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To this day, scholars wonder if Miss Cather consummated any of her relationships with women — a debate whose ferocity might be keeping her from transcending a claim to the canon as a possibly lesbian token of literary pluralism to one based strictly on literary merit.

Novelist A.S. Byatt argued a few months ago in the Guardian that Miss Cather should be considered a great writer. “Americans I met,” she recalls, “usually knew only ‘My Antonia,’ and saw her as a writer they read at school, who specialised in ‘local colour’ about frontier life.”

But Miss Cather has explored, perhaps better than anyone else, the spirit that built America. And as New Yorker writer Joan Acocella has said, “Her world has so much to do so directly with the most central problems of living.” She wrote men as well as she did women, with clarity and insight into the human heart.

When Sinclair Lewis became the first American to win the Nobel Prize in Literature, he said Miss Cather should have won instead.

In considering Miss Cather’s critical reputation, Terry Teachout, writing in the March 2000 National Review, cited reasons similar to those for Miss Wharton’s neglect: “Her cool chronicles of prairie life and its discontents contained no Joycean word-juggling, no torrid sex scenes, no class consciousness — none of the ingredients, in short, that literary intellectuals of the ‘30s deemed indispensable.”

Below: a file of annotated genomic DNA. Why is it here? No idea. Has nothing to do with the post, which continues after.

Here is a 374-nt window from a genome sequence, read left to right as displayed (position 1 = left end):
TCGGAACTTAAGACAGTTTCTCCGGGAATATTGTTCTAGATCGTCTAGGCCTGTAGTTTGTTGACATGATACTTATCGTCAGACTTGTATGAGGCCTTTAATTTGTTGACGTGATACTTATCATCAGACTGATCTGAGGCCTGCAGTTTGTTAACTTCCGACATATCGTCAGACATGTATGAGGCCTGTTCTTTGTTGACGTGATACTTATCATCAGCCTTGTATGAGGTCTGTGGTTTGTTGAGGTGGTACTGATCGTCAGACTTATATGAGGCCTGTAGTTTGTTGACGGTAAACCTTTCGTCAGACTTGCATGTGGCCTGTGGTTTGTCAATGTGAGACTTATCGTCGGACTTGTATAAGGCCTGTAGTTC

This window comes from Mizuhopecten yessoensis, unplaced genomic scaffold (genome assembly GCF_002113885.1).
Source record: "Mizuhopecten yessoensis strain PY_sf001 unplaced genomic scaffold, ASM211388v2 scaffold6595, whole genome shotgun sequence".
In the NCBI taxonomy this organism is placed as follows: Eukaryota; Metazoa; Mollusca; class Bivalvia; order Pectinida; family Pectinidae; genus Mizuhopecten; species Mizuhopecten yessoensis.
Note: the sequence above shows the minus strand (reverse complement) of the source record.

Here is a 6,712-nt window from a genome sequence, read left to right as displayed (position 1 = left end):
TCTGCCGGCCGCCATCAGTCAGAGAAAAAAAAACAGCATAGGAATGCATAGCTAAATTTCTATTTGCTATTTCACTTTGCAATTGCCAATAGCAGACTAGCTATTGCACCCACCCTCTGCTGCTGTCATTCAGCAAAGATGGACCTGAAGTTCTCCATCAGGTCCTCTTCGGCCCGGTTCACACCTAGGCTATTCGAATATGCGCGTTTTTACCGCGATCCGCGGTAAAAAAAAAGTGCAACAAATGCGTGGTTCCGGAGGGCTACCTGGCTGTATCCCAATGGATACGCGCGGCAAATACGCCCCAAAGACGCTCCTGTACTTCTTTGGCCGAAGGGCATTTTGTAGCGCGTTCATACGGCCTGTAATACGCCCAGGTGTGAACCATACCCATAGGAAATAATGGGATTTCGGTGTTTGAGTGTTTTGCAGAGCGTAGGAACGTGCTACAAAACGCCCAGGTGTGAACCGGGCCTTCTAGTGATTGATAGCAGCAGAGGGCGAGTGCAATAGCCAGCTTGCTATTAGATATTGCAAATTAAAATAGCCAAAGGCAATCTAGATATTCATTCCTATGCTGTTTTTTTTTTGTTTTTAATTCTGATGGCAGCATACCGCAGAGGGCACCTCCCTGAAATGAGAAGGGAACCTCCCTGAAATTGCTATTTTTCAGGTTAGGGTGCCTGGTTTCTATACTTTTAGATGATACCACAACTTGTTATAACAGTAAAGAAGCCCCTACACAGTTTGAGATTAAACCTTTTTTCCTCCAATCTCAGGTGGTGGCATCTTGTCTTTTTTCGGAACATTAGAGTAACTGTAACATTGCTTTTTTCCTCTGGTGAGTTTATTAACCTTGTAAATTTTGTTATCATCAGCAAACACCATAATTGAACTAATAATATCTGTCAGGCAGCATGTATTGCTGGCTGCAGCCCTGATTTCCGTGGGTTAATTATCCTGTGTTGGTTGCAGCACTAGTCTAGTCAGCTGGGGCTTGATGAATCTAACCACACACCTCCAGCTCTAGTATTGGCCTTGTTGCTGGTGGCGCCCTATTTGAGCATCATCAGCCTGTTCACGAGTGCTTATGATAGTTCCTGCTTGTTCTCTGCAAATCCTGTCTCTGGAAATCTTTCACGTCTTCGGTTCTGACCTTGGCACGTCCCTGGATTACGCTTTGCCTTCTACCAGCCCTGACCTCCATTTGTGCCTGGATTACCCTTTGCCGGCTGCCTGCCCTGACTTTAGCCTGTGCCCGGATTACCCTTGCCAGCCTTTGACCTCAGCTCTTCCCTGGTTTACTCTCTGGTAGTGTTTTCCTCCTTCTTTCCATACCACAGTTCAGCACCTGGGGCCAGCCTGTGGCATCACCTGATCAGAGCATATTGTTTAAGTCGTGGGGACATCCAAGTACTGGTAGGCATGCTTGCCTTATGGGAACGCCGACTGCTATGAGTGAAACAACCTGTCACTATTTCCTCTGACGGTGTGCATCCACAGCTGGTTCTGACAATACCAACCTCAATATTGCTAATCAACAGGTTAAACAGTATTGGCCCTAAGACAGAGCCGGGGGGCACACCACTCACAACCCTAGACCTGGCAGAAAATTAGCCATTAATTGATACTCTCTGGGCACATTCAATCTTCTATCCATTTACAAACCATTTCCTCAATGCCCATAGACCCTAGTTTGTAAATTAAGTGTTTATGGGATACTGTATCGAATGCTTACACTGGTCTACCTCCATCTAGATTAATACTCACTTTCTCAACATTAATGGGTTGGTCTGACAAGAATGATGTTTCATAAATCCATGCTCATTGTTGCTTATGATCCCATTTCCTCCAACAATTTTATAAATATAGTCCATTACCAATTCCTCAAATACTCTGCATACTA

Those same reasons — minus the lack of sex — might also be why the name Dawn Powell isn’t on everyone’s lips.

Tim Page, a Pulitzer Prize-winning music critic for The Washington Post, is almost single-handedly responsible for reviving her reputation. Miss Powell, who died in 1965, was virtually unheard of amongst the wider public until Mr. Page wrote a 1998 biography and arranged for many of her 15 novels to be reprinted, including in the Library of America.

Miss Powell’s masterpieces include 1936’s “Turn, Magic Wheel,” a deliciously satirical but sensitive look at literary life in New York, and 1942’s “A Time to be Born,” a thinly veiled send-up of Clare Boothe Luce. She also wrote novels, like “Come Back to Sorrento,” about her Midwestern roots.

“These are great American novels,” Mr. Page declares.

Mr. Page, who lives in Baltimore, suggests two reasons she didn’t receive more acclaim.

“She upset social conservatives with her characters, who tend to sleep around and drink a lot, and are not necessarily admirable role models for anybody,” he muses. “Then she ticked off the left because she was not a utopian. When she was writing, a lot of the literary world was left of center. She never believed in revolutions, she never believed in inspirational literature. She saw humanity in a mess — always was, always would be. … There are still people offended by her willingness to look at life head on.”

Female scholars have championed many neglected female writers. But Mr. Page notes that Miss Powell’s biggest fans have been men. “She doesn’t present women as any nobler than men,” he observes. “Everybody is a target for her pen.”

Miss Powell did drink heavily, but she was no one’s image of the dashing authoress. “She was short and plump and unpretentious,” says Mr. Page.

“She was not great at self-promotion,” he adds. “Hemingway was nonstop publicity. Fitzgerald too.”

Miss Powell’s New York books re-create a milieu every bit as richly imagined and unforgettable as Mr. Faulkner’s Yoknapatawpha County — and a lot more, um, intelligible. “I can’t read Faulkner,” confesses Mr. Page. “He does absolutely nothing for me.”

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